The parade is what changed the most in the documentary, because I thought there was too much of it in the initial cut. I said, "The parade is a symbol of all that we endured, but the movie's not about the parade." And then, after we handed in our final cut, I still wasn't happy with the positioning of the story of the parade and I had one day to re-edit. That's when I made the decision to bookend the documentary with the parade. So editing took a total of maybe three weeks.

Q: The parade is still important in your film because it shows the celebration of Puerto Rican pride.
RP: An ex-boyfriend of mine called me the other day. He hates that I'm saying this story. I say, "Would you shut up. I'm not saying your name at least." He called me up and said, "I hear you're doing the Puerto Rican Day Parade . I hear your people all the way over here in Brooklyn, all the way across the river. Y'all are so damn loud. What the hell are y'all so damn loud about? And I said, "Because we're proud."
He goes, "What the hell you guys got to be proud about? Ha, ha, ha."
I hung up on him. He's still my friend. You know, I can't blame him that he's stupid. I mean, he's cute, but he's not the brightest color in the rainbow.

Q: How did you get Jimmy Smits involved as your narrator?
I was friends with Jimmy prior to the film. Actually, I met him years ago at a Puerto Rican Day Parade in New York, when he was the Grand Marshall and we've stayed friends ever since. We became closer when I started doing theater. We're both from Brooklyn.
I guess we speak the same language and stuff and we're both kind of political activists to some degree. Jimmy is really, really smart in regards to Puerto Rican history, so I knew that there would be no need for a lot of explaining. I knew he would totally get it. He said yes right away, so that was pretty amazing.
Q: Now that your film's made, do you feel an obligation to go out and talk to people and make presentations?
I was asked by Harvard and Northwestern to come speak in regards to this movie. I'm happy to speak, but I don't feel like its my obligation. I felt a burning responsibility to make this documentary, but beyond that, whatever happens happens. I feel like I did this, and there's so many other people that can continue the discussion besides myself. There are other people who could do justice to what they're asking me to talk about.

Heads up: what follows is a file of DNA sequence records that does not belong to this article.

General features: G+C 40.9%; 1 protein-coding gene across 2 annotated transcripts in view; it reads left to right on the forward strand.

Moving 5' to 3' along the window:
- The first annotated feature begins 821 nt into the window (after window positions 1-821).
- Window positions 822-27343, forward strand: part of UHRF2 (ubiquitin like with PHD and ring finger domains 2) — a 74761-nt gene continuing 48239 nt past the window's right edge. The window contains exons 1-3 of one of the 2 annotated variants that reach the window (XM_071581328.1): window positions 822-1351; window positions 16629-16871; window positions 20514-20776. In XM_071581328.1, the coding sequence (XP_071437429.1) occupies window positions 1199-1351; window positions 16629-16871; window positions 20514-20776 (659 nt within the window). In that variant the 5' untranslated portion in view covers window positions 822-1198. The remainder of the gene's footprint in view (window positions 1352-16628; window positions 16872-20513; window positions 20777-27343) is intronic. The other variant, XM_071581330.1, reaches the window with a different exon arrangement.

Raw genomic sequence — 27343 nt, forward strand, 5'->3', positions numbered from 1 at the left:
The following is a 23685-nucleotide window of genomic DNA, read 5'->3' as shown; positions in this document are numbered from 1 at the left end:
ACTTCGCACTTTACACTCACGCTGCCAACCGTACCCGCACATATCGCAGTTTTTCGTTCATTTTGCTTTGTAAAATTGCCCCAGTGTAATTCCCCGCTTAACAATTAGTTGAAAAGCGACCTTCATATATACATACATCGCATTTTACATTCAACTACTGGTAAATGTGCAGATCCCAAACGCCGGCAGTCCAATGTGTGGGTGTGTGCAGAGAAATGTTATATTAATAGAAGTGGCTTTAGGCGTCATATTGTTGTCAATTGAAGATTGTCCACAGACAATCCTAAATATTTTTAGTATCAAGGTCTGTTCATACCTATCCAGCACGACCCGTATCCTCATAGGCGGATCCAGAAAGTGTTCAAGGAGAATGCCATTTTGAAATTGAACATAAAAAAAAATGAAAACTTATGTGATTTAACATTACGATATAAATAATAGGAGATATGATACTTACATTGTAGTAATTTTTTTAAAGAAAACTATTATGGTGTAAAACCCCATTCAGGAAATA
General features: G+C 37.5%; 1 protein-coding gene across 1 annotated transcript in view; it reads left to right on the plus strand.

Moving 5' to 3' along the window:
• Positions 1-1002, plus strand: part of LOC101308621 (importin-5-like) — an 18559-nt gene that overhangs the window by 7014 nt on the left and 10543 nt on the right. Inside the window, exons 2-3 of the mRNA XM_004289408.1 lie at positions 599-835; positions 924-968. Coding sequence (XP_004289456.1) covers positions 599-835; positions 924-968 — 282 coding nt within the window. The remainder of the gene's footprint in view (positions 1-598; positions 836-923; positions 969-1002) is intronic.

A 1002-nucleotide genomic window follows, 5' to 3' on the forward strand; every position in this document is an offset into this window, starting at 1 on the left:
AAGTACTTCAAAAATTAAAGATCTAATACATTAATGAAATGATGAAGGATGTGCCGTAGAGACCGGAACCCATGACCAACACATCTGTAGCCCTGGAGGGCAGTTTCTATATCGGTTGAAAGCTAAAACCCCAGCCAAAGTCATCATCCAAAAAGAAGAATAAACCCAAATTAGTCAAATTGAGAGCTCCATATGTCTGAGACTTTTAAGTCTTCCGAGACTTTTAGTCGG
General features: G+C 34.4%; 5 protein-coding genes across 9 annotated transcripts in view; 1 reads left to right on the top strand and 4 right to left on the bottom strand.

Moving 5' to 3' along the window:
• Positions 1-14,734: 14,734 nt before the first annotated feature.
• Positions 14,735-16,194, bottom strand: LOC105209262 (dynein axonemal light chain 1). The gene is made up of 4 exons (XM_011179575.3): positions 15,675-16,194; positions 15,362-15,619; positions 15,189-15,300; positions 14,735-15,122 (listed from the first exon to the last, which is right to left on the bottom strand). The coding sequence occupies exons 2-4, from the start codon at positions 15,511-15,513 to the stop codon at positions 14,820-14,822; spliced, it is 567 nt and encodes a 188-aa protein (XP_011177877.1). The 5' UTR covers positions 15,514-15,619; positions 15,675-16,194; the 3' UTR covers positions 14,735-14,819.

Q: In your film you are critical of how the United States has treated Puerto Rico historically, but it's still obvious in the movie that you're proud to be American.
RP: People are always asking me, "Are you going to retire to Puerto Rico?" I say I would love to retire to upstate New York. I love the United States and wouldn't want to live anywhere else. But my love for the United States doesn't always mean I like what it does.
I don't like the current administration, you know what I mean, but I still love our government system. I don't like a lot of the things that have been done to Puerto Rico, but I still love America. A lot of people are surprised that I am so patriotic. But what did bother me was that it should have been bigger news when the government ran out of money in Puerto Rico.
ImageThey'd say on television, "The government in Puerto Rico shut down. Our next story is…" Are you kidding? I remember when I first heard that, because my brother Tito actually called me a week before it shut down. He says, "You know the government's running out of money."
I said "what?" He goes, "They're laying off workers left and right." I said, "But its not on the news." He said, "You see how they do us." I was like, "Get outta here. This government is not going to run out of money. We're the United States of America." He goes, "We ain't."
And then it happened, and I was really angry that the news coverage wasn't more extensive. It really pissed me off, you know? It wasn't right. The Catholic Church had to step in to save the day. That's pathetic. We're spending so much money to liberate Iraq, and we can't take care of our own territory. What the hell's going on?
It's also insane that Puerto Ricans can't vote for United States president. If you're a state, you have the right to vote for the president. But we are a commonwealth, which is a U.S. territory, voluntarily, and the issue of autonomy is so great right now, especially with the collapse of the government.
In regard to whether I want statehood versus independence versus "as is" versus none of the above, I always feel that it's not my opinion because I don't live there and I don't pay the taxes. It's their problem and their issue.
Wen you go to Puerto Rico, it is a different situation. The poverty level is different, the pay level is different, everything is different down there, and they have to live under those conditions, so they should be the ones responsible for the decision of their status. But the issue of not being allowed to vote for president always has bothered me, because if you pay taxes and you can be drafted, and you are willing as a patriotic American to fight for your country and die for your country, then God-dang-it, at least be allowed to vote for President.